Living with hair loss Jada Pinkett Smith shared a humorous video on her Instagram telling her how to deal with the issue.. The actress and presenter of “Red Table Talk” suffers from hair loss, an autoimmune disease that can cause hair loss on various parts of the body.
On social media, Jada joked that she would wear jewelry to hide the flaw on her scalp. “It got to the point where I could just laugh. You know I’ve been dealing with hair loss, and out of nowhere, this flaw just popped up here. Look at this. It came out of nowhere and it would be hard to hide. So I thought I’d better show it to my Everyone, so as not to arouse any suspicions ”, says the actress (see the video in full below):
What is alopecia?
Alopecia, or just hair loss as we usually call it, can be caused by genetic influences, local inflammatory processes, or systemic diseases.
One of the most common types of alopecia is macula, which is considered an autoimmune disease – when cells attack the body itself. It affects approximately 2% of the world’s population at various levels and can affect from small areas of the scalp or beard, through circular lesions, to causing a complete absence of hair all over the body.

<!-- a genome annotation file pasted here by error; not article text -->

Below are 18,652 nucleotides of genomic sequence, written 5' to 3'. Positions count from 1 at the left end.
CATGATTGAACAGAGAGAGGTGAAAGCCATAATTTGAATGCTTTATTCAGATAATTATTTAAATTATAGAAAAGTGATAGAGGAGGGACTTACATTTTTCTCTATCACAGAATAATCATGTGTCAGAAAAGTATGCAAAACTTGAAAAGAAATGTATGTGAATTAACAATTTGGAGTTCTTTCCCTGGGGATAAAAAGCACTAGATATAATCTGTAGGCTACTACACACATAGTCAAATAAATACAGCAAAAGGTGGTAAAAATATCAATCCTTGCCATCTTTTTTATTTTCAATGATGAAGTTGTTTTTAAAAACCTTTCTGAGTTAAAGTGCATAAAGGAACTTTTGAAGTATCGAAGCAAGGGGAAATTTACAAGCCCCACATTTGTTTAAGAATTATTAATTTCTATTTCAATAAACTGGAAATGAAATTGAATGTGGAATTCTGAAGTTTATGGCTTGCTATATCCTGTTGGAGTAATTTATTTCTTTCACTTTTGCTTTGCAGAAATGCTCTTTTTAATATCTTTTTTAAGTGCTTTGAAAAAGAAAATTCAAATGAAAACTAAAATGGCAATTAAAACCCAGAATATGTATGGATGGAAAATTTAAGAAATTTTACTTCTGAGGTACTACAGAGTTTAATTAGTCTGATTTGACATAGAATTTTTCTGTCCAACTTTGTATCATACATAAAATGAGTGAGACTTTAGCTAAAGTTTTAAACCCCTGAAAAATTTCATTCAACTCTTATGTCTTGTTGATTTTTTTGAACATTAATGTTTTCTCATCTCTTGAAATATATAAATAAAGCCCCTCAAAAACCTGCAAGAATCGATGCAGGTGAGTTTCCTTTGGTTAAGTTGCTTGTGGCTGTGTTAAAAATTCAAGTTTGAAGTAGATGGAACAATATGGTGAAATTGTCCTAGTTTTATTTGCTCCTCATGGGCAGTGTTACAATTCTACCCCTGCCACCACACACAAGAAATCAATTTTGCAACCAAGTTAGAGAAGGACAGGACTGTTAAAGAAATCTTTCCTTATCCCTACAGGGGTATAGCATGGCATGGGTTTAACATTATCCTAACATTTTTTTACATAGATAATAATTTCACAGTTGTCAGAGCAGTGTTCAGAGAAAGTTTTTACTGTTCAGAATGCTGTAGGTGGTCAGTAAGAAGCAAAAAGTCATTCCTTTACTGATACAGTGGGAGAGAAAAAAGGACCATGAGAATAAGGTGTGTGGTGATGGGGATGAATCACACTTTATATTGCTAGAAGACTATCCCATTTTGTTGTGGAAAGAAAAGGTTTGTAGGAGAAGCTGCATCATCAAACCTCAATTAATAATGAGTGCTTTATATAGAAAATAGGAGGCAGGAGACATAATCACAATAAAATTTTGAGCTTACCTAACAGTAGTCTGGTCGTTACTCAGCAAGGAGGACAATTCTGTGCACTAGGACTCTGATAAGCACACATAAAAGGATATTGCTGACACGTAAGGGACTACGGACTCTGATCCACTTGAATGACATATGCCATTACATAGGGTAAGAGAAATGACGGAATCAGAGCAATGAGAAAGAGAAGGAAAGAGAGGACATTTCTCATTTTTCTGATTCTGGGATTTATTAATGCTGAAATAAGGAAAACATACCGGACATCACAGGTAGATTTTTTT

Another common type of androgenetic alopecia, which is also an autoimmune disease and causes gradual thinning of the hair. It is more frequent among men, where the areas most affected are the crown area and the frontal area (entries).
On the other hand, women – an estimated 5% have androgenetic alopecia – have milder symptoms such as hair loss in the central region of the scalp. In their case, periods of heavy falls may be related to menstrual irregularities, acne, or obesity. Hair loss can also increase in people with a type of alopecia due to emotional factors, such as Stress Intense.
The condition is not contagious and does not pose any health risks. According to the SBD (Brazilian Society of Dermatology), the incidence of total body hair loss due to alopecia is in the minority and affects about 5% of individuals with this problem.
Is there a cure?
Yes, according to the SBD, alopecia areata can be treated with topical medications to control the disease, reduce blemishes, and prevent new blemishes from forming. It stimulates the follicle to produce hair again, and it needs to be continued until the disease is gone.
However, since it is an autoimmune disease, there is no specific treatment to prevent hair loss. Thus, the patient is likely to need constant monitoring and experience periods of severe hair loss and other stabilization.
For areas where hair loss has completely taken over, the alternative is hair transplantation. It helps to improve the aesthetic appearance by re-transplanting hair from the scalp in the balding area. Although balding areas are improved, this technique does not prevent falls in other areas.
Among the various alternatives, specialists stress that it is essential for the patient to seek a dermatologist so that he can understand the causes of hair loss and the doctor determines the best treatment for the condition.
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